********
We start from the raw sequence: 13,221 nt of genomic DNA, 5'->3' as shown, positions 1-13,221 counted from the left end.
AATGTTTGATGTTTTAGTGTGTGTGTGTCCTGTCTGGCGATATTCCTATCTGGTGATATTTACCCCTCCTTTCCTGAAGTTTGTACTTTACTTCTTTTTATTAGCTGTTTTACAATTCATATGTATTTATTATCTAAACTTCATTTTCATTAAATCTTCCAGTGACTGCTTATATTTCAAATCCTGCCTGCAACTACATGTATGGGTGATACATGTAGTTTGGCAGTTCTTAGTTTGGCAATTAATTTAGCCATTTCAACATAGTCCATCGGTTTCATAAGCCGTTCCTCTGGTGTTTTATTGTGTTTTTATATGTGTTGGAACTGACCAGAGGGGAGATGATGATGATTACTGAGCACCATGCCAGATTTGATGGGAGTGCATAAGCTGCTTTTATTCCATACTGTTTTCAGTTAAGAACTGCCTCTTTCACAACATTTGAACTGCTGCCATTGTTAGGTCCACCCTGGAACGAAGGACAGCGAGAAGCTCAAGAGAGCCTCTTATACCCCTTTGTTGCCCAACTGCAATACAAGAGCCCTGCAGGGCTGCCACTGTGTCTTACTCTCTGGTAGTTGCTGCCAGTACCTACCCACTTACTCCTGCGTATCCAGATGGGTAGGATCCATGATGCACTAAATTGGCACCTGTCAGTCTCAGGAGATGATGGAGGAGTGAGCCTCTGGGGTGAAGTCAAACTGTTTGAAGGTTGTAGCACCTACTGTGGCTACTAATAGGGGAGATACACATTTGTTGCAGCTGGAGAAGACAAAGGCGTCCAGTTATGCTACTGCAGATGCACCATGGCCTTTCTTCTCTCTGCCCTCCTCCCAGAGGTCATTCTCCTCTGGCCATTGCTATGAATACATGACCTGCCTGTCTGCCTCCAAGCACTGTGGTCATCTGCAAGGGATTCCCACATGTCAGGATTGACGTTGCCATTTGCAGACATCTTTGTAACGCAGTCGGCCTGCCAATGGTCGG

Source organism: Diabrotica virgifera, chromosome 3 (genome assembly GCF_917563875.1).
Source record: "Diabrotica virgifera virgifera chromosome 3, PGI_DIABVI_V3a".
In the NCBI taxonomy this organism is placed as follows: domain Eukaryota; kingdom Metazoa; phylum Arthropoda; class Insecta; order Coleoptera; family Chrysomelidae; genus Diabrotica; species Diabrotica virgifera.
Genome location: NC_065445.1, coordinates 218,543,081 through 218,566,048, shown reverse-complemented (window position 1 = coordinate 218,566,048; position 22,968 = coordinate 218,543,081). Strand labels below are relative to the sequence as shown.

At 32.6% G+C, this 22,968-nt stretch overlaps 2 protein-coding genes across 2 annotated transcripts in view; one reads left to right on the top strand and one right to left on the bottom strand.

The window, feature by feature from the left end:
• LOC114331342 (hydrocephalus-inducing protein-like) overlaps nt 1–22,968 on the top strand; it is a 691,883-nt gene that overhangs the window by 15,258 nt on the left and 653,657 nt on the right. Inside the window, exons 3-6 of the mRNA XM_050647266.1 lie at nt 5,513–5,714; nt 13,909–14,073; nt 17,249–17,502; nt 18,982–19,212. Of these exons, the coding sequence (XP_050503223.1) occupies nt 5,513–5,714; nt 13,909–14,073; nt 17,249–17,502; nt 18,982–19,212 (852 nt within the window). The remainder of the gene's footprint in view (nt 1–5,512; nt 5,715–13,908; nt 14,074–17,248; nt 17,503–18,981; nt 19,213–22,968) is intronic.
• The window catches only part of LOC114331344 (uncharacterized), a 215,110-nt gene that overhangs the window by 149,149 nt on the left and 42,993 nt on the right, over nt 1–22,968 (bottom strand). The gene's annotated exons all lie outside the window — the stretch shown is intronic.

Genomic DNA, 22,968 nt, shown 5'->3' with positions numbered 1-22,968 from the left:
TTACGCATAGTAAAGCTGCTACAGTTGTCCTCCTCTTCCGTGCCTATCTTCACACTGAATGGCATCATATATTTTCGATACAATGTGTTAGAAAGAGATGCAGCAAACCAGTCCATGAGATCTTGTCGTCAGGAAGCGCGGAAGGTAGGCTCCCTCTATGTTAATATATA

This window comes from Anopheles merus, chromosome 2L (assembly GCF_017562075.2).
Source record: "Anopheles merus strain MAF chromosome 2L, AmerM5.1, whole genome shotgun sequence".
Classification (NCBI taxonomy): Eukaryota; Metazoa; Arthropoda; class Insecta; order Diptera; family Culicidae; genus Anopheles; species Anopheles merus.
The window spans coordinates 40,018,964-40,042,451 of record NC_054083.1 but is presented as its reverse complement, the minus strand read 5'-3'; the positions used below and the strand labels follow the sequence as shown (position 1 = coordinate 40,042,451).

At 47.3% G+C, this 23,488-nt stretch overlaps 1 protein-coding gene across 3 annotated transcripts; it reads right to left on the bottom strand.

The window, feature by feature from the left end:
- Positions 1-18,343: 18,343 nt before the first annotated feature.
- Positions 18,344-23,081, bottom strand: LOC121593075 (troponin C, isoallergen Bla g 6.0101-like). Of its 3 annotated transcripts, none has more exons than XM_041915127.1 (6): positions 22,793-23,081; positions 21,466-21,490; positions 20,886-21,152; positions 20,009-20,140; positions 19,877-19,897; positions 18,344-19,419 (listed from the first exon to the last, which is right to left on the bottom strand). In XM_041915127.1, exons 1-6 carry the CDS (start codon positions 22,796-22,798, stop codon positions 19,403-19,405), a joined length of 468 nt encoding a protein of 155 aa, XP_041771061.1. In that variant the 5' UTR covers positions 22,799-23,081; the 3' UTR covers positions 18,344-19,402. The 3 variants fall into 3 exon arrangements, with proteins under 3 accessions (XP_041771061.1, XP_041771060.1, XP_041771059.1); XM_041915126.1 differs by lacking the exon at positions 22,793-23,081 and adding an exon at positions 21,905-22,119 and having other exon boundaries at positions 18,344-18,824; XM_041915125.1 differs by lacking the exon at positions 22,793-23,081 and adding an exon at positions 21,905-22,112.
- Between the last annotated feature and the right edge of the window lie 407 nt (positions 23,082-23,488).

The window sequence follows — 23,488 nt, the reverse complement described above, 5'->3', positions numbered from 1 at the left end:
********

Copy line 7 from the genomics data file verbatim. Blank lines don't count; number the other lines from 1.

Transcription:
At 32.6% G+C, this 22,968-nt stretch overlaps 2 protein-coding genes across 2 annotated transcripts in view; one reads left to right on the top strand and one right to left on the bottom strand.